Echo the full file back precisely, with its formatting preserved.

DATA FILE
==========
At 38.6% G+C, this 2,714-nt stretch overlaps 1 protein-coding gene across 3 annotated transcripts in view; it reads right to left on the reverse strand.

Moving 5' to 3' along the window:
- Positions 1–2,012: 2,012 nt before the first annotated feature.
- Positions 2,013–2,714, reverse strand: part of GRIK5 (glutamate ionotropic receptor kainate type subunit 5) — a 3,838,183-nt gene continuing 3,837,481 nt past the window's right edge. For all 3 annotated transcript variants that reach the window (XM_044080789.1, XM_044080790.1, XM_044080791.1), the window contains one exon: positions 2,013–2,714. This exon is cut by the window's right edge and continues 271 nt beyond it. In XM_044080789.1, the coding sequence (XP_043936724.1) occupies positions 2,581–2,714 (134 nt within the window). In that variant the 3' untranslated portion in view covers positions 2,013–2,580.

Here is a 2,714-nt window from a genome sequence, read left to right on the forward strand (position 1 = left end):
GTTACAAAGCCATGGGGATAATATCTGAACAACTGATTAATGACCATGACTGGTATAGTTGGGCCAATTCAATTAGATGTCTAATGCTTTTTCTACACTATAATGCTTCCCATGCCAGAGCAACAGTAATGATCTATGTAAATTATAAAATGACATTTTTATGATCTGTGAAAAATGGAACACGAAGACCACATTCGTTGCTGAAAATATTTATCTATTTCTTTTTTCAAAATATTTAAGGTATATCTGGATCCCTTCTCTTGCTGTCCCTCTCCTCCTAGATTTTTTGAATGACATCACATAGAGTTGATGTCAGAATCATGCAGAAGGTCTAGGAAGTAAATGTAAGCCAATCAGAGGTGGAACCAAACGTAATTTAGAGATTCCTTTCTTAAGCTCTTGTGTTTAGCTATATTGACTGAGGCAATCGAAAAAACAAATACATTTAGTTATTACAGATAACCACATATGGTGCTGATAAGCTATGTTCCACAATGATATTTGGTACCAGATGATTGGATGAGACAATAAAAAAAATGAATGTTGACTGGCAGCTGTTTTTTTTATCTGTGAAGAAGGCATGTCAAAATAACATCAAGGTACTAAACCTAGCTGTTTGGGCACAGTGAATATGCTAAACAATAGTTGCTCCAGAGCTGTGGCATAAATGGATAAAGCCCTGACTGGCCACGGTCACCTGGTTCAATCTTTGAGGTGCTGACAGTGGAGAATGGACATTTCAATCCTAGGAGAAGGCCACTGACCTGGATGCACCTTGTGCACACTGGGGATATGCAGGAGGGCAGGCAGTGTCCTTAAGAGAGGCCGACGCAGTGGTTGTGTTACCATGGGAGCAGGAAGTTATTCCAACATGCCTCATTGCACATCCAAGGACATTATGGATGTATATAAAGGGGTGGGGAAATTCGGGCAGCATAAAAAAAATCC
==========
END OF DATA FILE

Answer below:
At 38.6% G+C, this 2,714-nt stretch overlaps 1 protein-coding gene across 3 annotated transcripts in view; it reads right to left on the reverse strand.

Moving 5' to 3' along the window:
- Positions 1–2,012: 2,012 nt before the first annotated feature.
- Positions 2,013–2,714, reverse strand: part of GRIK5 (glutamate ionotropic receptor kainate type subunit 5) — a 3,838,183-nt gene continuing 3,837,481 nt past the window's right edge. For all 3 annotated transcript variants that reach the window (XM_044080789.1, XM_044080790.1, XM_044080791.1), the window contains one exon: positions 2,013–2,714. This exon is cut by the window's right edge and continues 271 nt beyond it. In XM_044080789.1, the coding sequence (XP_043936724.1) occupies positions 2,581–2,714 (134 nt within the window). In that variant the 3' untranslated portion in view covers positions 2,013–2,580.

Here is a 2,714-nt window from a genome sequence, read left to right on the forward strand (position 1 = left end):
GTTACAAAGCCATGGGGATAATATCTGAACAACTGATTAATGACCATGACTGGTATAGTTGGGCCAATTCAATTAGATGTCTAATGCTTTTTCTACACTATAATGCTTCCCATGCCAGAGCAACAGTAATGATCTATGTAAATTATAAAATGACATTTTTATGATCTGTGAAAAATGGAACACGAAGACCACATTCGTTGCTGAAAATATTTATCTATTTCTTTTTTCAAAATATTTAAGGTATATCTGGATCCCTTCTCTTGCTGTCCCTCTCCTCCTAGATTTTTTGAATGACATCACATAGAGTTGATGTCAGAATCATGCAGAAGGTCTAGGAAGTAAATGTAAGCCAATCAGAGGTGGAACCAAACGTAATTTAGAGATTCCTTTCTTAAGCTCTTGTGTTTAGCTATATTGACTGAGGCAATCGAAAAAACAAATACATTTAGTTATTACAGATAACCACATATGGTGCTGATAAGCTATGTTCCACAATGATATTTGGTACCAGATGATTGGATGAGACAATAAAAAAAATGAATGTTGACTGGCAGCTGTTTTTTTTATCTGTGAAGAAGGCATGTCAAAATAACATCAAGGTACTAAACCTAGCTGTTTGGGCACAGTGAATATGCTAAACAATAGTTGCTCCAGAGCTGTGGCATAAATGGATAAAGCCCTGACTGGCCACGGTCACCTGGTTCAATCTTTGAGGTGCTGACAGTGGAGAATGGACATTTCAATCCTAGGAGAAGGCCACTGACCTGGATGCACCTTGTGCACACTGGGGATATGCAGGAGGGCAGGCAGTGTCCTTAAGAGAGGCCGACGCAGTGGTTGTGTTACCATGGGAGCAGGAAGTTATTCCAACATGCCTCATTGCACATCCAAGGACATTATGGATGTATATAAAGGGGTGGGGAAATTCGGGCAGCATAAAAAAAATCC